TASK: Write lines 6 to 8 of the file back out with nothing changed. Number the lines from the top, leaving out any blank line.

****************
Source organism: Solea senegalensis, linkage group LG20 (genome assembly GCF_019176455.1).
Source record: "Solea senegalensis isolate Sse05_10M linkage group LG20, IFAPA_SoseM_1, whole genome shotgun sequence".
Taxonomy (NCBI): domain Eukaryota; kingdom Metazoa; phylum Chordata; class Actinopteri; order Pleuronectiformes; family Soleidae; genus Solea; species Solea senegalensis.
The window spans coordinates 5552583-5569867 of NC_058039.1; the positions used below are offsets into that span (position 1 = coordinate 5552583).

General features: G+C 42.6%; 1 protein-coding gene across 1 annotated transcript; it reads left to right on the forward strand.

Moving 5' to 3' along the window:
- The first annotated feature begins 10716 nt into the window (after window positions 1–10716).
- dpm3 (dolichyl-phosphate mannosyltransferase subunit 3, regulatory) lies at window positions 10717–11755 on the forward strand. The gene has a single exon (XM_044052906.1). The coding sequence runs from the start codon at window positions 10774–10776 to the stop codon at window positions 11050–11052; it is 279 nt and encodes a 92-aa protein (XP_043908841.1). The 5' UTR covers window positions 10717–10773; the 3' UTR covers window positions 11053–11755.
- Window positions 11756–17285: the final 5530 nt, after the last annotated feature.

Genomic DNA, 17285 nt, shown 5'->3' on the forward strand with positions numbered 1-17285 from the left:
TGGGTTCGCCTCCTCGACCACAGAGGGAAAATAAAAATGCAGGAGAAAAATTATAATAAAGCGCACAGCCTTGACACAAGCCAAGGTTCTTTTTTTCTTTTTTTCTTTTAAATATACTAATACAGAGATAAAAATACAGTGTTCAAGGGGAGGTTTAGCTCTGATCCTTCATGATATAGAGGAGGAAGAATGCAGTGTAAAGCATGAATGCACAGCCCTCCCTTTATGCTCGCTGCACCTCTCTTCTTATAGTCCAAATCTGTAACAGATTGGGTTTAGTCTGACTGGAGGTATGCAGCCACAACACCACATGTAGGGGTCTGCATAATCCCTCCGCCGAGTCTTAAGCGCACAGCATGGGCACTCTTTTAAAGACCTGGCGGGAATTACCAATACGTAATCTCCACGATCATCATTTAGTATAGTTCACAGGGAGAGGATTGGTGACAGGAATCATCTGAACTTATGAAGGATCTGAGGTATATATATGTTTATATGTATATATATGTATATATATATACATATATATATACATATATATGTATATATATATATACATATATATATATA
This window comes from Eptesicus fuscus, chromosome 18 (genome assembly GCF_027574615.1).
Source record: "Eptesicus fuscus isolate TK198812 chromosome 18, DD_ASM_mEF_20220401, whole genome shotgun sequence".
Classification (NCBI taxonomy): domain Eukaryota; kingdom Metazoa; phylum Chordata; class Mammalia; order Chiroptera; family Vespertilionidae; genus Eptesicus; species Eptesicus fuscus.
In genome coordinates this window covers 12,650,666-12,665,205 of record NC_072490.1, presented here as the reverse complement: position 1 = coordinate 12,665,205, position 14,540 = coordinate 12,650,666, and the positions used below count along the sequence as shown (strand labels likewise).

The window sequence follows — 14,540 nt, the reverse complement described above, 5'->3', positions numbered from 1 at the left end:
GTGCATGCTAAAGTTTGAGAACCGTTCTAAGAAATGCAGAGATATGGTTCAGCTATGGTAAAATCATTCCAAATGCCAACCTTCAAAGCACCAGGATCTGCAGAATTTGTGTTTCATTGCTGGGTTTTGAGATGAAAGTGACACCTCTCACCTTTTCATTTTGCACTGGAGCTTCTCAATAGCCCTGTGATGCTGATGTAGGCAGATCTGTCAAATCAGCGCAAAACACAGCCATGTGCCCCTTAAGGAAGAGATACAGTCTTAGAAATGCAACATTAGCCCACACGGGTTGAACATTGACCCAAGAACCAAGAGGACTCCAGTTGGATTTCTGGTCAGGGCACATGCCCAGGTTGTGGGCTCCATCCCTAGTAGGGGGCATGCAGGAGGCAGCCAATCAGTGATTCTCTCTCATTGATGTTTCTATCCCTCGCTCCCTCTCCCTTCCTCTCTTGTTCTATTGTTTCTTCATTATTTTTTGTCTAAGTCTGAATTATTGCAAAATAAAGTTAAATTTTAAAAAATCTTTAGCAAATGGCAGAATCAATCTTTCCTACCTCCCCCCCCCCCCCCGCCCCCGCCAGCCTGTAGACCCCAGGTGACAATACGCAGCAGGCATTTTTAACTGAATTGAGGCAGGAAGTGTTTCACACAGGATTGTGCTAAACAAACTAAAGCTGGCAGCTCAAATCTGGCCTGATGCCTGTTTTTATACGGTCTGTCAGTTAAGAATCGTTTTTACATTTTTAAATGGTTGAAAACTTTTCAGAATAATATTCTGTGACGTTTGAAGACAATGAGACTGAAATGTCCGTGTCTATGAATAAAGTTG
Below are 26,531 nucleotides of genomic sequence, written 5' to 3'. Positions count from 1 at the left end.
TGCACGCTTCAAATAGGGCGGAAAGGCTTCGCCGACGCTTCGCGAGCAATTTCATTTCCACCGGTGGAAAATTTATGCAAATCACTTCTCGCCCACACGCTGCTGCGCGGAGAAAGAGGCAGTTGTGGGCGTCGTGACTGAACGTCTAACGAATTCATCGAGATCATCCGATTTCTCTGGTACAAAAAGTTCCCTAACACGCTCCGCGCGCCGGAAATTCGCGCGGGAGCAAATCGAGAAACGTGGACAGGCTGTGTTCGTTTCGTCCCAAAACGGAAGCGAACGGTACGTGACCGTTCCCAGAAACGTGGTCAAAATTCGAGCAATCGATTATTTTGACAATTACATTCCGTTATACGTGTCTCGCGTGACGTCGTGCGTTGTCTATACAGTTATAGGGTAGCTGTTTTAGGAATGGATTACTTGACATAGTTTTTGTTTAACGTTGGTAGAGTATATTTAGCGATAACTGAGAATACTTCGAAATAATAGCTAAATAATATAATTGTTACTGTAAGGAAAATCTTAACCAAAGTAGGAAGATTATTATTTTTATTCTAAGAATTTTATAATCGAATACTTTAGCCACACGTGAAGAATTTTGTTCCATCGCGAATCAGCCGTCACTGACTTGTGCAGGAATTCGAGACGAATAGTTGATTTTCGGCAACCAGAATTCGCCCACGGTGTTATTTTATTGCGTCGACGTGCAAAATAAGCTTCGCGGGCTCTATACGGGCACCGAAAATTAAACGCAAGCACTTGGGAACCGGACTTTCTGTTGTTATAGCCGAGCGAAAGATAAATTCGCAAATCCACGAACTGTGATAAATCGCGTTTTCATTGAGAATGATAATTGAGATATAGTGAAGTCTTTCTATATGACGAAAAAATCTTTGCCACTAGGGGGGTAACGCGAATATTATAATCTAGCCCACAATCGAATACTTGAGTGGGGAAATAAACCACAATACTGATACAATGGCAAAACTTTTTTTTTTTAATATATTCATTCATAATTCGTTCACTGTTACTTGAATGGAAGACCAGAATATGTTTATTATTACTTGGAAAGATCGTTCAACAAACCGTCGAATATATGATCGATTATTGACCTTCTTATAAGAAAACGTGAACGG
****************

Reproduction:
Moving 5' to 3' along the window:
- The first annotated feature begins 10716 nt into the window (after window positions 1–10716).
- dpm3 (dolichyl-phosphate mannosyltransferase subunit 3, regulatory) lies at window positions 10717–11755 on the forward strand. The gene has a single exon (XM_044052906.1). The coding sequence runs from the start codon at window positions 10774–10776 to the stop codon at window positions 11050–11052; it is 279 nt and encodes a 92-aa protein (XP_043908841.1). The 5' UTR covers window positions 10717–10773; the 3' UTR covers window positions 11053–11755.